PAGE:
शिक्षा स्वतंत्रता के स्वर्ण द्वार खोलने की चाबी है – Education is the key to unlock the golden door of freedom.
Learning to speak is one of the most spectacular affairs that people do. It is not always about hundreds of thousands of vocabulary words that we must master or the fact that we learn three new words each day in the first six years of your life — learning to say about sentence patterns and syntax, as well as the complexity of grammar – not counting parables and figures of speech, and synonyms.
You have achieved this through hard work and a relatively long journey. Now, imagine doing it again from the beginning, two or three times – becoming bilingual, trilingual or more. The brain of a polyglot (someone fluent in not a few languages) is the most special mechanism, and scientists who are only just beginning to learn more about how to have foreign language skills can influence the learning techniques, behavior, and structure of the brain itself.
The importance of learning a foreign language
The left brain is generally believed to be a logical element of the mind and where your language skills come from. When you learn a new language, the mind will automatically create new neural pathways, which can cause real changes.
1. Sharpen memory and sharpen thinking
A group of Swedish researchers is pursuing that learning foreign languages is related to the evolution of brain size, quoted from The Guardian. People who have fluency in more than one language are proven to have better memory, higher creativity, and are more cognitively flexible than those who speak the only mother tongue.
The study pursues a fairly significant thickening of the location of the hippocampus and the gray matter – the exclusive neuron layer responsible for memory performance, though, awareness, and, of course, language – from new language learners, compared with a collection of non-students -language. This thickening of the front mind area is associated with improved memories and sharper thoughts.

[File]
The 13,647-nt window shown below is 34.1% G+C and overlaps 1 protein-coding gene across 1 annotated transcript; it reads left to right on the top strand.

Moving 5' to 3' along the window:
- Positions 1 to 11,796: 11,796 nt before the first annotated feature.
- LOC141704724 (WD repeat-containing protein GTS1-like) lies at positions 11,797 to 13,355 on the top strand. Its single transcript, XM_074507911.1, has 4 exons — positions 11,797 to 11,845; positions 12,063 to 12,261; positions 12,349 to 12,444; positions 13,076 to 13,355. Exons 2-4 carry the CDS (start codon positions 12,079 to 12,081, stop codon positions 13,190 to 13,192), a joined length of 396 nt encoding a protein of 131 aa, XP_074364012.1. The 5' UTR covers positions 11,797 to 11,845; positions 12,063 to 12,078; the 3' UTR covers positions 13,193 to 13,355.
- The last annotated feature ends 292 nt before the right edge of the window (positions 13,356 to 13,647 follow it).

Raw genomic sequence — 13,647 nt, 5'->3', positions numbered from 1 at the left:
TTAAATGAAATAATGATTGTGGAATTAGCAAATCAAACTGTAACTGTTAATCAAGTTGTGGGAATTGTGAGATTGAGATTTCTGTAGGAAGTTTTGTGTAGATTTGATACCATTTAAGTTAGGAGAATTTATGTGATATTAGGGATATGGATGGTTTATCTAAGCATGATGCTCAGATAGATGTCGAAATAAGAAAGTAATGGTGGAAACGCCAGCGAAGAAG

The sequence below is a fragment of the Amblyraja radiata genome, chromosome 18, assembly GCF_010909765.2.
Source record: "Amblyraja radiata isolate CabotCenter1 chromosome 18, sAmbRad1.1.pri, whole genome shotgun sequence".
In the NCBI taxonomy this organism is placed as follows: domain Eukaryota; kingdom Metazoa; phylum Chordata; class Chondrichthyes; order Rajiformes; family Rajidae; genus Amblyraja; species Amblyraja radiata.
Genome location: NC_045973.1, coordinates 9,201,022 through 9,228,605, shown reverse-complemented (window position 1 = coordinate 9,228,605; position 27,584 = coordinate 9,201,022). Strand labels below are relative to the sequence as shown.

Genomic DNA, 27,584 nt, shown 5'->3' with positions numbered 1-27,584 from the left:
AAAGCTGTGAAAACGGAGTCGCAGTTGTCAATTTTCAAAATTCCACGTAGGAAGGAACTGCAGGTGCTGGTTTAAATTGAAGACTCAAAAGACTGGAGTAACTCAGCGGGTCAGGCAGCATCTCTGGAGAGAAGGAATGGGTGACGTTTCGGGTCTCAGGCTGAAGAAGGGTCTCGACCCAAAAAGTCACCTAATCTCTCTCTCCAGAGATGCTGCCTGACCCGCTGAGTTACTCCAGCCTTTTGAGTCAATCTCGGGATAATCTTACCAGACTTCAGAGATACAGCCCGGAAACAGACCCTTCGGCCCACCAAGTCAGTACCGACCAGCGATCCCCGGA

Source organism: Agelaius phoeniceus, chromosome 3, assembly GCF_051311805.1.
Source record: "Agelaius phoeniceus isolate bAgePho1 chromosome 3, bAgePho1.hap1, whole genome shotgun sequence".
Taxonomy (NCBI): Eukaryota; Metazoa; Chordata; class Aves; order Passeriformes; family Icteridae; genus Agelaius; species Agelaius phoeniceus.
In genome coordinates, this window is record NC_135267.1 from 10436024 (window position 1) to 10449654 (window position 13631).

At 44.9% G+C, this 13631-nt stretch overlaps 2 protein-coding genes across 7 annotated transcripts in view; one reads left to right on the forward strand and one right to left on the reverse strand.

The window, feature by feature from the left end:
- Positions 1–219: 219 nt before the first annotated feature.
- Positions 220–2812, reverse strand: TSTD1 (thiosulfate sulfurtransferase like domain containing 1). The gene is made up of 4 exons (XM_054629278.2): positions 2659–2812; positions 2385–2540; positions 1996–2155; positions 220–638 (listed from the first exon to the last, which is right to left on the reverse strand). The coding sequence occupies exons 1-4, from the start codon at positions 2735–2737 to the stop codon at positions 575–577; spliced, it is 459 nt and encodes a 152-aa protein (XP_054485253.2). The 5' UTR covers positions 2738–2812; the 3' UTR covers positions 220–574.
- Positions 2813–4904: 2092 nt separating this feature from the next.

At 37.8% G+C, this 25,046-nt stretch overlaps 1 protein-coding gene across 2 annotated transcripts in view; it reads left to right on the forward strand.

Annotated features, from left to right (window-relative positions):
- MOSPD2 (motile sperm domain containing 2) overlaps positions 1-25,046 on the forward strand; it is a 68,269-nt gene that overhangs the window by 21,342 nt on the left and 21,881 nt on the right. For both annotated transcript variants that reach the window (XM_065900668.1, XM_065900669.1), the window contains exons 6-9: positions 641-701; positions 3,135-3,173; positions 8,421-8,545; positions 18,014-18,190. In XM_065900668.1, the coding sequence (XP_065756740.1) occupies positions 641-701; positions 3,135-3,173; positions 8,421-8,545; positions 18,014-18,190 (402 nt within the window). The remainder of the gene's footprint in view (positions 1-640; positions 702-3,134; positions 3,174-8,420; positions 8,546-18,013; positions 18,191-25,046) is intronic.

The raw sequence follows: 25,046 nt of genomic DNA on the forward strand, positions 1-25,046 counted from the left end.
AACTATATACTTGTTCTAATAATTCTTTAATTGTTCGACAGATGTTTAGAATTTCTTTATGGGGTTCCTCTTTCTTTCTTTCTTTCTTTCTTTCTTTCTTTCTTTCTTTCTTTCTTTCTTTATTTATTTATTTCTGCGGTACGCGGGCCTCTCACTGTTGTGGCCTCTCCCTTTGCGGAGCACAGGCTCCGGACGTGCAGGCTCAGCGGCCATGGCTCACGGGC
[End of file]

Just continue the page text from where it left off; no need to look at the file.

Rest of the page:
A 2013 study from the University of Kentucky pursued that a collection of people aged 60-68 who have more than one language skills indicated faster and more effective mind performance than those who speak one language while undergoing cognitive tasks, with cortical energy. More frontal is not much wasted.
2. Lower opportunities for dementia and Alzheimer’s
Language skills acquired early can avoid us from the many opportunities for loss in old age later. Reporting from Time, the opportunity for bilingual people to feel the impact of dementia is 4.1 years slower than a group of people who speak only the mother. Besides, bilingual people are also relied upon to have withdrawal opportunities to feel Alzheimer’s 5.1 years slower than those who merely say one language.
One reason, each cognitive reserve – education, other language skills, even to playing Sudoku – will strengthen the mind and help it be more resilient to disease. Different theories say multilingual thoughts feel the same increase as those who are monolingual, but multilingual people can handle it better because their brains work at a higher level than they should be able to function.